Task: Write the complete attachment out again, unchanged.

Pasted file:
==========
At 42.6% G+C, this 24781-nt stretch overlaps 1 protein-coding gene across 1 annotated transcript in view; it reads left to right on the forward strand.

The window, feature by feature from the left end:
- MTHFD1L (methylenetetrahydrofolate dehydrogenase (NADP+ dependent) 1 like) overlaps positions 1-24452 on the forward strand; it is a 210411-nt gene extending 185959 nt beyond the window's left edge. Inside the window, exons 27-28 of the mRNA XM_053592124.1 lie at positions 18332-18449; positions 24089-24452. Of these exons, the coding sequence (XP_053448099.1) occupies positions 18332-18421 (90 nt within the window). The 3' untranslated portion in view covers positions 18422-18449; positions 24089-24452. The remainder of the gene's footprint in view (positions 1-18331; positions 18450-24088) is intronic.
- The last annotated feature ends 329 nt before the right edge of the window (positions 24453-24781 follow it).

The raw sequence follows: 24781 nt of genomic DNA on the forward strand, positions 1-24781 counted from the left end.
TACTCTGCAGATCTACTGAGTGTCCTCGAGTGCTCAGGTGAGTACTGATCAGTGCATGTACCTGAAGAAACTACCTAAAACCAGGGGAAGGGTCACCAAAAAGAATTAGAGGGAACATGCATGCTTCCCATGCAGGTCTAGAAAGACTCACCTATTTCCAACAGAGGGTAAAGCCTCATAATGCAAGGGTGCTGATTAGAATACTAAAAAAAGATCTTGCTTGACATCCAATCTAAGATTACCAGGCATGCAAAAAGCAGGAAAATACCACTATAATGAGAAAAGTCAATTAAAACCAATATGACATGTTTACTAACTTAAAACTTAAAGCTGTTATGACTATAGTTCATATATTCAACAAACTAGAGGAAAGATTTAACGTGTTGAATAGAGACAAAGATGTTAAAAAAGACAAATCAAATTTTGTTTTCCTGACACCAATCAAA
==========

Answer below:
At 42.6% G+C, this 24781-nt stretch overlaps 1 protein-coding gene across 1 annotated transcript in view; it reads left to right on the forward strand.

The window, feature by feature from the left end:
- MTHFD1L (methylenetetrahydrofolate dehydrogenase (NADP+ dependent) 1 like) overlaps positions 1-24452 on the forward strand; it is a 210411-nt gene extending 185959 nt beyond the window's left edge. Inside the window, exons 27-28 of the mRNA XM_053592124.1 lie at positions 18332-18449; positions 24089-24452. Of these exons, the coding sequence (XP_053448099.1) occupies positions 18332-18421 (90 nt within the window). The 3' untranslated portion in view covers positions 18422-18449; positions 24089-24452. The remainder of the gene's footprint in view (positions 1-18331; positions 18450-24088) is intronic.
- The last annotated feature ends 329 nt before the right edge of the window (positions 24453-24781 follow it).

The raw sequence follows: 24781 nt of genomic DNA on the forward strand, positions 1-24781 counted from the left end.
TACTCTGCAGATCTACTGAGTGTCCTCGAGTGCTCAGGTGAGTACTGATCAGTGCATGTACCTGAAGAAACTACCTAAAACCAGGGGAAGGGTCACCAAAAAGAATTAGAGGGAACATGCATGCTTCCCATGCAGGTCTAGAAAGACTCACCTATTTCCAACAGAGGGTAAAGCCTCATAATGCAAGGGTGCTGATTAGAATACTAAAAAAAGATCTTGCTTGACATCCAATCTAAGATTACCAGGCATGCAAAAAGCAGGAAAATACCACTATAATGAGAAAAGTCAATTAAAACCAATATGACATGTTTACTAACTTAAAACTTAAAGCTGTTATGACTATAGTTCATATATTCAACAAACTAGAGGAAAGATTTAACGTGTTGAATAGAGACAAAGATGTTAAAAAAGACAAATCAAATTTTGTTTTCCTGACACCAATCAAA